"the moon lit up the basin as we walked across the frozen lake. the lake thumped, we drank syrupy spiked apple cider. contemplated taking a shot of Orion over Dragontail but committed it to memory instead."
dragontail fingers a full moon, Feb 2009

Now we can rethink what sacred land might be. For people of an old culture, all their mutually owned territory holds numinous life and spirit. Certain places are perceived to be of high spiritual density because of plant or animal habitat intensities, or associations with legend, or connections with human totemic ancestry, or because of geomorphological anomaly, or some combination of qualities. These places are gates through which one can -- it would be said -- more easily be touched by a larger-than-human, larger-than-personal, view. 

When we enter them on foot we can sense that the kami or kukini are still in force here. They have become the refuge of the Mountain Lions, Mountain Sheep, and Grizzlies... The rocky icy grandeur of the high country -- and the rich shadowy bird and fish-streaked southern swamps -- remind us of the overarching wild systems that nourish us all and underwrite the industrial economy. In the sterile beauty of mountain snowfields and glaciers begin the little streams that water the agribusiness fields of the great Central Valley of California. The wilderness pilgrim's step-by-step breath-by-breath walk up a trail, into those snowfields, carrying all on the back, is so ancient a set of gestures as to bring a profound sense of body-mind joy.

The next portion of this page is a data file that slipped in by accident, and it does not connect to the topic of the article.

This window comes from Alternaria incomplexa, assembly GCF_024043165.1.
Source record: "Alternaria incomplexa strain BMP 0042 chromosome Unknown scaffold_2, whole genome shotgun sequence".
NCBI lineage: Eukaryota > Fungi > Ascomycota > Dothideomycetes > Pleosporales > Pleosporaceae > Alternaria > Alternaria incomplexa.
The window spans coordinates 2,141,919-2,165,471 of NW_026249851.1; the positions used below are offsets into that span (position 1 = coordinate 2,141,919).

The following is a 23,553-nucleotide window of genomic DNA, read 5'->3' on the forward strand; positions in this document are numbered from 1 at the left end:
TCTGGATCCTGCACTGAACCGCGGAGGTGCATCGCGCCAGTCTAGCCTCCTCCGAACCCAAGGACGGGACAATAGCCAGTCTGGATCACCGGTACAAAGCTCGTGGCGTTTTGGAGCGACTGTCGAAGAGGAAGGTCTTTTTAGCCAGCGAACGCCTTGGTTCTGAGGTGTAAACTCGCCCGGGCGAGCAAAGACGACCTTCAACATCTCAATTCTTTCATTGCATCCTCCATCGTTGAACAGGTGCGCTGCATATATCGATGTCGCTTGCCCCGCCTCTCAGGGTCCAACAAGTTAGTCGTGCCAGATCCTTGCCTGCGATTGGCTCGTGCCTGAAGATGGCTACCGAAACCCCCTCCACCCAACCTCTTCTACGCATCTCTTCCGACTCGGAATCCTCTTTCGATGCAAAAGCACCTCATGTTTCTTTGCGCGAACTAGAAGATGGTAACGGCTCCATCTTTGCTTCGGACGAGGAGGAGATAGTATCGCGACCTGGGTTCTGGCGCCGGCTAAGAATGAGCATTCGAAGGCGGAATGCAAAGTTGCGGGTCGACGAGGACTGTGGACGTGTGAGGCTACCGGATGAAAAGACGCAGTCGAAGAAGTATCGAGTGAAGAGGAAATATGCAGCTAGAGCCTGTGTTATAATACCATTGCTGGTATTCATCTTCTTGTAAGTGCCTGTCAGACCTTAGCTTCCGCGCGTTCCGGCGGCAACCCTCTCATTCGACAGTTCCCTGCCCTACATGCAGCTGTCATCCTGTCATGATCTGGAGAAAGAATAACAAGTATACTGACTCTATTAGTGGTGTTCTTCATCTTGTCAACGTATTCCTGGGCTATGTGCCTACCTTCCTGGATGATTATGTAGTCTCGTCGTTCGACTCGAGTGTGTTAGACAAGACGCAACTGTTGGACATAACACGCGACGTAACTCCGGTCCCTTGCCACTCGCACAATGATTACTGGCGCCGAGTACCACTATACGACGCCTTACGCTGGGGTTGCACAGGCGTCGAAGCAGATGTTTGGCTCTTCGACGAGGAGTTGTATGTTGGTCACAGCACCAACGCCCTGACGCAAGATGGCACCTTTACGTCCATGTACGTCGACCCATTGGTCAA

Not just backpackers, of course. The same happens to those who sail in the ocean, kayak fjords or rivers, tend a garden, peel garlic, even sit on a meditation cushion. The point is to make intimate contact with the real world, real self. Sacred refers to that which helps take us (not only human beings) out of our little selves into the whole mountains-and-rivers mandala universe. Inspiration, exaltation, and insight do not end when one steps outside the doors of the church. 

- taken from 'The Practice of the Wild' by Gary Snyder

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